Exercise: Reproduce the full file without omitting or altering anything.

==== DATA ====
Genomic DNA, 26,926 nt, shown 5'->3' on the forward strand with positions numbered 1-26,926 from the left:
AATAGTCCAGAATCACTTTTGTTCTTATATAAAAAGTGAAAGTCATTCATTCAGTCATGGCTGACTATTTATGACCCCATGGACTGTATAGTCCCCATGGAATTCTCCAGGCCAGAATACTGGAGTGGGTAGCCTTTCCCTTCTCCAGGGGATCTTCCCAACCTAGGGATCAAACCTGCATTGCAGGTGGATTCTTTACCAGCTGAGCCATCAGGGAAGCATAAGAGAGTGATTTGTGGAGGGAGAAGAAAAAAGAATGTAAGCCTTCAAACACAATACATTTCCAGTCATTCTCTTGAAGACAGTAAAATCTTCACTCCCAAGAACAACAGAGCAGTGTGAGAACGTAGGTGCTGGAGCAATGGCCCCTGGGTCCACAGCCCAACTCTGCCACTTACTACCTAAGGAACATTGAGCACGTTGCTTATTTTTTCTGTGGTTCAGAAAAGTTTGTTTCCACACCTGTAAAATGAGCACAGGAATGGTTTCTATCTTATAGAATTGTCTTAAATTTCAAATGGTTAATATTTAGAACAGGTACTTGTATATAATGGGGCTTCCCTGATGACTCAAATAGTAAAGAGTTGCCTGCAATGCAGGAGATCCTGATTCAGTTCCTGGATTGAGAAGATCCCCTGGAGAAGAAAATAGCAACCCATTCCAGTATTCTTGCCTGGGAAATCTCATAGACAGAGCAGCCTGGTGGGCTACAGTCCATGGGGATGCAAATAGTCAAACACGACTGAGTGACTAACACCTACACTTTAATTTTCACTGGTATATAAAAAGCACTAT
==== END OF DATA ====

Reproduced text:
Genomic DNA, 26,926 nt, shown 5'->3' on the forward strand with positions numbered 1-26,926 from the left:
AATAGTCCAGAATCACTTTTGTTCTTATATAAAAAGTGAAAGTCATTCATTCAGTCATGGCTGACTATTTATGACCCCATGGACTGTATAGTCCCCATGGAATTCTCCAGGCCAGAATACTGGAGTGGGTAGCCTTTCCCTTCTCCAGGGGATCTTCCCAACCTAGGGATCAAACCTGCATTGCAGGTGGATTCTTTACCAGCTGAGCCATCAGGGAAGCATAAGAGAGTGATTTGTGGAGGGAGAAGAAAAAAGAATGTAAGCCTTCAAACACAATACATTTCCAGTCATTCTCTTGAAGACAGTAAAATCTTCACTCCCAAGAACAACAGAGCAGTGTGAGAACGTAGGTGCTGGAGCAATGGCCCCTGGGTCCACAGCCCAACTCTGCCACTTACTACCTAAGGAACATTGAGCACGTTGCTTATTTTTTCTGTGGTTCAGAAAAGTTTGTTTCCACACCTGTAAAATGAGCACAGGAATGGTTTCTATCTTATAGAATTGTCTTAAATTTCAAATGGTTAATATTTAGAACAGGTACTTGTATATAATGGGGCTTCCCTGATGACTCAAATAGTAAAGAGTTGCCTGCAATGCAGGAGATCCTGATTCAGTTCCTGGATTGAGAAGATCCCCTGGAGAAGAAAATAGCAACCCATTCCAGTATTCTTGCCTGGGAAATCTCATAGACAGAGCAGCCTGGTGGGCTACAGTCCATGGGGATGCAAATAGTCAAACACGACTGAGTGACTAACACCTACACTTTAATTTTCACTGGTATATAAAAAGCACTAT